Nanotechnology Now

Our NanoNews Digest Sponsors





Heifer International

Wikipedia Affiliate Button


android tablet pc

Home > Press > Nanoparticles Unlock Tumor Identity

Abstract:
Using nanoparticles designed to recognize specific sugar-binding molecules on the surfaces of cells, a team of investigators at Michigan State University has developed a process that uses magnetic resonance imaging (MRI) to unlock the sugar-based code that identifies different types of cancer and normal cells. This work, led by Xuefei Huang, Ph.D., was published in the Journal of the American Chemical Society.

Nanoparticles Unlock Tumor Identity

Bethesda, MD | Posted on March 22nd, 2010

The investigators began their study by synthesizing a collection of magnetic nanoparticles, each coated with a different type of sugar. All mammalian cells contain a collection of sugar-binding receptors, known as lectins, on their surfaces, and each lectin has a characteristic affinity for one or more sugars. By using multiple nanoparticles, each coated with a different sugar, Dr. Huang's team was able to identify a sugar-binding signature that was characteristic of specific types of cells. Because the nanoparticles are strongly magnetic, they are readily imaged using magnetic resonance imaging (MRI), with each nanoparticle generating a well-differentiated MRI signal.

With five different sugar-coated magnetic nanoparticles in hand, the researchers tested their ability to discriminate among 10 different types of cells. Using a mathematical method known as linear discriminant analysis, the investigators showed that they could readily identify all 10 cell types through an analysis of the combined MRI signals produced by each nanoparticle. Not only was this method able to distinguish between malignant and normal cells, but between closely related cancer cells that are indistinguishable based on a qualitative analysis of their sugar or protein composition.

This work is detailed in a paper titled, "Magnetic Glyco-Nanoparticles: A Tool to Detect, Differentiate, and Unlock the Glyco-Codes of Cancer via Magnetic Resonance Imaging." An abstract of this paper is available at the journal's Web site.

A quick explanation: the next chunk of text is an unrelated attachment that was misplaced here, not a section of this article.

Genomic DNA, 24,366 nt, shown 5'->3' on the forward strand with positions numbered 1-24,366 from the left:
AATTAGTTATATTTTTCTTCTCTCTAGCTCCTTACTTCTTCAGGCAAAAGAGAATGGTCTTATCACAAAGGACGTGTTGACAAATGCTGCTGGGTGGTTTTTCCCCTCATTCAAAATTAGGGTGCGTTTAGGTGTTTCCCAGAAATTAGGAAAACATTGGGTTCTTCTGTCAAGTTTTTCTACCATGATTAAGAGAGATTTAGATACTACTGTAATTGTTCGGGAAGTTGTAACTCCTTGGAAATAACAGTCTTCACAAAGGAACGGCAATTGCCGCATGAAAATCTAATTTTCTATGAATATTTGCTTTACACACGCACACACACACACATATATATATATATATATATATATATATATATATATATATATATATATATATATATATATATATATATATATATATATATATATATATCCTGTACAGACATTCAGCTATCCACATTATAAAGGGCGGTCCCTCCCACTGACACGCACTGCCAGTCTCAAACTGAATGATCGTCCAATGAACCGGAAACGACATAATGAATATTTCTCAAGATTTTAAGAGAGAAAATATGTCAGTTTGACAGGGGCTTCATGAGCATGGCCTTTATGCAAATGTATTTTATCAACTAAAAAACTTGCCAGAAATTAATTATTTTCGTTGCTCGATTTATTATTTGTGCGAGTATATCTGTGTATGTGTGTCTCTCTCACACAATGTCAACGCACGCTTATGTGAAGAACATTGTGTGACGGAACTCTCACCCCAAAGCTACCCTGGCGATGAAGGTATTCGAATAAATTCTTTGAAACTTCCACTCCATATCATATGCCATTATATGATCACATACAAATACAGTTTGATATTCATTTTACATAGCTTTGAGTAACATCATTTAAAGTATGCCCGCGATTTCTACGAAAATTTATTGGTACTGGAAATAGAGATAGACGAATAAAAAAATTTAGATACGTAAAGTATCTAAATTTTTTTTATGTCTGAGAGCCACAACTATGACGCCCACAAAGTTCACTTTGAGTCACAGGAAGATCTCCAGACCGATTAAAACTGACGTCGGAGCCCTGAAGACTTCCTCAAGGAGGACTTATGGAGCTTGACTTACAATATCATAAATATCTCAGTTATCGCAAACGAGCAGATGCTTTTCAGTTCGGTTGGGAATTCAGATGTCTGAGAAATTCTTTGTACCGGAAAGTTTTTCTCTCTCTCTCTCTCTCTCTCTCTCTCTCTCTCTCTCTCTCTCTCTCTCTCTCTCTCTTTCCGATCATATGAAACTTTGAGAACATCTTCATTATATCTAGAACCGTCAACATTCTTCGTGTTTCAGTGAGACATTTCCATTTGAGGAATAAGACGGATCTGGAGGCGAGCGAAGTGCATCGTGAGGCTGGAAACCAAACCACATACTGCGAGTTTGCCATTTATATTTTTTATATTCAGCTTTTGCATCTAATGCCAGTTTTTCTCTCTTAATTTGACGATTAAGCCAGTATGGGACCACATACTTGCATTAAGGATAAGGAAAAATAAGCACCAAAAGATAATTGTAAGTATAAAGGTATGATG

View abstract: pubs.acs.org/doi/abs/10.1021/ja100455c

####

About NCI Alliance for Nanotechnology in Cancer
To help meet the goal of reducing the burden of cancer, the National Cancer Institute (NCI), part of the National Institutes of Health, is engaged in efforts to harness the power of nanotechnology to radically change the way we diagnose, treat and prevent cancer.

The NCI Alliance for Nanotechnology in Cancer is a comprehensive, systematized initiative encompassing the public and private sectors, designed to accelerate the application of the best capabilities of nanotechnology to cancer.

Currently, scientists are limited in their ability to turn promising molecular discoveries into benefits for cancer patients. Nanotechnology can provide the technical power and tools that will enable those developing new diagnostics, therapeutics, and preventives to keep pace with today’s explosion in knowledge.

For more information, please click here

Copyright © NCI Alliance for Nanotechnology in Cancer

If you have a comment, please Contact us.

Issuers of news releases, not 7th Wave, Inc. or Nanotechnology Now, are solely responsible for the accuracy of the content.

Bookmark: